Hindsight and Confirmation biases aid each other dearly.
Surely by now you've chuckled into your sleeve at some of the preposterous historical claims about how the Internet would be a flash in the pan, or about how we'd all be living in geodesic domes, eating reconstituted foods, traveling by jet-car, and sending our kids to summer camp on the moon. Prediction is hard, especially about the future.
Note well however, what the Precautionary Principle attempts to do. It slings on the back of mulish regulators the saddlebags of not just ordinary prediction, but anticipation of Calliopic non-ergodic entangled threats, dolloping kaibosh after kaibosh atop the delicate sundae of human invention.
Shannon Chamberlain: Railroads: stopping deaths from turning into famines since 1775...
Lynne Kiesling: [nit picky economic historian] since 1815 [/nit picky economic historian]. Shannon, I may plagiarize you on that in my classes! 1815 is the approximate date when Stephenson's Rocket became commercially available, after Watt's low-pressure steam engine patents expired, which had thwarted the development of high-pressure steam engines since 1776.
Samuel L Wilson: Shouldn't it be 1827, when the B&O first started running?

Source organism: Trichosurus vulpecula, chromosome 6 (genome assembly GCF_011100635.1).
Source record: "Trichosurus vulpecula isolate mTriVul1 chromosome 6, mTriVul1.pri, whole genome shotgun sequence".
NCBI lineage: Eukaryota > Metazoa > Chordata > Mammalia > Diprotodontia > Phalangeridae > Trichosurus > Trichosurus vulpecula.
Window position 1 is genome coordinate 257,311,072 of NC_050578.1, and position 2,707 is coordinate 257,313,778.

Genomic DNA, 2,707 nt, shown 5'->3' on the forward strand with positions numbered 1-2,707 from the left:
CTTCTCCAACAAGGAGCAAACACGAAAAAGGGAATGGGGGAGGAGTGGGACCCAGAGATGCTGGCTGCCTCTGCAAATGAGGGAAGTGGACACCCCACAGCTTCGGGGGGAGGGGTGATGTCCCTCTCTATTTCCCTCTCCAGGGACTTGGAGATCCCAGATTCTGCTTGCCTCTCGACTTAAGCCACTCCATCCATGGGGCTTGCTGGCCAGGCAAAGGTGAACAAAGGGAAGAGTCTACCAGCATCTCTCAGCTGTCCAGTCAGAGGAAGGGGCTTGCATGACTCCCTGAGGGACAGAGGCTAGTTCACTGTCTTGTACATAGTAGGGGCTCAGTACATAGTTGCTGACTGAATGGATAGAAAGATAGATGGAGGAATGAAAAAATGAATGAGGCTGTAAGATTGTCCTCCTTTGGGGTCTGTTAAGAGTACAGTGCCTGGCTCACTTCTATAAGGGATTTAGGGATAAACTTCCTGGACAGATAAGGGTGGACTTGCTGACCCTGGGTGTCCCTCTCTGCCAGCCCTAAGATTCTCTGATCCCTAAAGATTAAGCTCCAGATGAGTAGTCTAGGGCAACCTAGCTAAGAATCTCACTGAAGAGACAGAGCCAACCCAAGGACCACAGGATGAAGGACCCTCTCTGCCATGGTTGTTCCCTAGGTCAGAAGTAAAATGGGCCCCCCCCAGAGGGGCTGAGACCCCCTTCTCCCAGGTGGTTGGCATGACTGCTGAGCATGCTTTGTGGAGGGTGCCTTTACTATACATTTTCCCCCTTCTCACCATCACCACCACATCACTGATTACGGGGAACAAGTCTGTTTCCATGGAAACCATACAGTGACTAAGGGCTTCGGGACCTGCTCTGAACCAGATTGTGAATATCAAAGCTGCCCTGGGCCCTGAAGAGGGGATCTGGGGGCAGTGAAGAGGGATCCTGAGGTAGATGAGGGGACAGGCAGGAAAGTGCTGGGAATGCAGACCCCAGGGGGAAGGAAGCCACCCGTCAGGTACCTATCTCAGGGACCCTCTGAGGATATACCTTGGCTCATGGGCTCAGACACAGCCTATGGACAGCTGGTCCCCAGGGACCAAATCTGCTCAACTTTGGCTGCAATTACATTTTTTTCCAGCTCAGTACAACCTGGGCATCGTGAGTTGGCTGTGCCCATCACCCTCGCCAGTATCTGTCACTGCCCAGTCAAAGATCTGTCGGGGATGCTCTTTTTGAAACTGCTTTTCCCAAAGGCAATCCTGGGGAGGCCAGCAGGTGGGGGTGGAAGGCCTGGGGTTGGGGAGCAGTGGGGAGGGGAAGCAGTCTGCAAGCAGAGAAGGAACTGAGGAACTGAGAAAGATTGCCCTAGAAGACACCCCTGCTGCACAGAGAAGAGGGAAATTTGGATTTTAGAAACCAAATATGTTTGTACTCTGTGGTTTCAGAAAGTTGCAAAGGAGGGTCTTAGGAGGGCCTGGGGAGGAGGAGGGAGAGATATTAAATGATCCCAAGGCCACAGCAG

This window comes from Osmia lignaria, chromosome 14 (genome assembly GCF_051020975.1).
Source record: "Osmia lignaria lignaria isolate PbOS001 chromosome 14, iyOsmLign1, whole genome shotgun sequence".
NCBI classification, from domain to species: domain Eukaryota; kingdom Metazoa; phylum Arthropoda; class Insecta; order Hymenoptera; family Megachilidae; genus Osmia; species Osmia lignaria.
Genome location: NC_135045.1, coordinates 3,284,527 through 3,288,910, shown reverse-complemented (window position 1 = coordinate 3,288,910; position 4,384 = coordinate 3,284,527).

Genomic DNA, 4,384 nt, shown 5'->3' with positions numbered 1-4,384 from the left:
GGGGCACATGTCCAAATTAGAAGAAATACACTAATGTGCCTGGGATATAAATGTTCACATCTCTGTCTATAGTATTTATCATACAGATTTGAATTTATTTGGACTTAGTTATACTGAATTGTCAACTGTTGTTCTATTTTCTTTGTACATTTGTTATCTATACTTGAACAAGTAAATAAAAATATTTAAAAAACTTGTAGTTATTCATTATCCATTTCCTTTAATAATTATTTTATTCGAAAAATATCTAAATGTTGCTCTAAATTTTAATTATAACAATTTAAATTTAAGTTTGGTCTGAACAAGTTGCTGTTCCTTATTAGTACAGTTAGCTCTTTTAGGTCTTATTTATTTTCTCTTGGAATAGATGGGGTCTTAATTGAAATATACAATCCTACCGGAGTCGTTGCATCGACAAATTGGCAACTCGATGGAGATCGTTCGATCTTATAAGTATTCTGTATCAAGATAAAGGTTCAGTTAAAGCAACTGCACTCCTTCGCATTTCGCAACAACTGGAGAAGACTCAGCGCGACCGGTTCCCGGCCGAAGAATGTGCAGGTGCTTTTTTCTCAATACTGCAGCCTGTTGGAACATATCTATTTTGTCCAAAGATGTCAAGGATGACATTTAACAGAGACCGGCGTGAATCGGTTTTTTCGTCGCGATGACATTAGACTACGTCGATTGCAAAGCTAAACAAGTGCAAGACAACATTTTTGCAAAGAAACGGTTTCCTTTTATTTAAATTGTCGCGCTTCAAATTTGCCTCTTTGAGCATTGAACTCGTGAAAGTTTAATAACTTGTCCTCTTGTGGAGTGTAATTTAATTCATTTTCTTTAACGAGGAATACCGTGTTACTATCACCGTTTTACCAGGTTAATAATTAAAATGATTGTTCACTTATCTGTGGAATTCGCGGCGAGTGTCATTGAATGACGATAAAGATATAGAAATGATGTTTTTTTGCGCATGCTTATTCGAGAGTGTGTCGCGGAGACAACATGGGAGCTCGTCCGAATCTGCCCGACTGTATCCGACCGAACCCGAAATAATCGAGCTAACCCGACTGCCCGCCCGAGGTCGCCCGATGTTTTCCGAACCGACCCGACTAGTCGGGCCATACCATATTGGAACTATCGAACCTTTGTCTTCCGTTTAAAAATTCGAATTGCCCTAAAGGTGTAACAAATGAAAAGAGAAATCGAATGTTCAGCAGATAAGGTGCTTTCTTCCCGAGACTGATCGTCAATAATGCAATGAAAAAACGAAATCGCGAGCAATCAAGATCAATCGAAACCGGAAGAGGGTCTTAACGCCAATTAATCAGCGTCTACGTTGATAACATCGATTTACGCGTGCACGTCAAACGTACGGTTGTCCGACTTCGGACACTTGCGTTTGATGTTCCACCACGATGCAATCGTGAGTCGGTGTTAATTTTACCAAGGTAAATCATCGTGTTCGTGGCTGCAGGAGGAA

Why do I adore this exchange? Shannon's claim is that the initial development of commercially viable steam powered travel was the significant evolution of rail. Lynne made the point that the bottleneck in the development of the technology was patent squatting. My approach is to refrain from counting chickens until they're hatched. Each of these claims has some merit, albeit from different approaches. I'd give credit on an exam for any of these, contingent on an appropriate defense of the claim.
"Inevitablity" is immutably ex post. It wasn't "inevitable" in 1602 that the following year Japan would ditch foreign trade, fold its arms, and lionize the warrior class till Commodore Perry crested the horizon, the ruddy light of the rising sun backlighting his sails. Similarly, James Watt's external condenser (this word still gives me the heebie-jeebies two decades after having worked in an engine room for my Naval stint) is a necessary development for intercity rail transportation, but it's not sufficient. Like Professor Kiesling notes, the regulatory environment influences which technologies flourish and which can end up throttled on the workshop floor.
And as I point out, there may be good reason ex ante to indulge patience. Can we count 2009 as quando ex for cryptocurrency? Or will 2014 and the rise of dogecoin matter? Regular circulation sometime in the future? Could the PP have killed rail in 1815? What can the PP kill today?
How much less euvoluntary will the world be if innovation is stifled from overactive applications of the precautionary principle?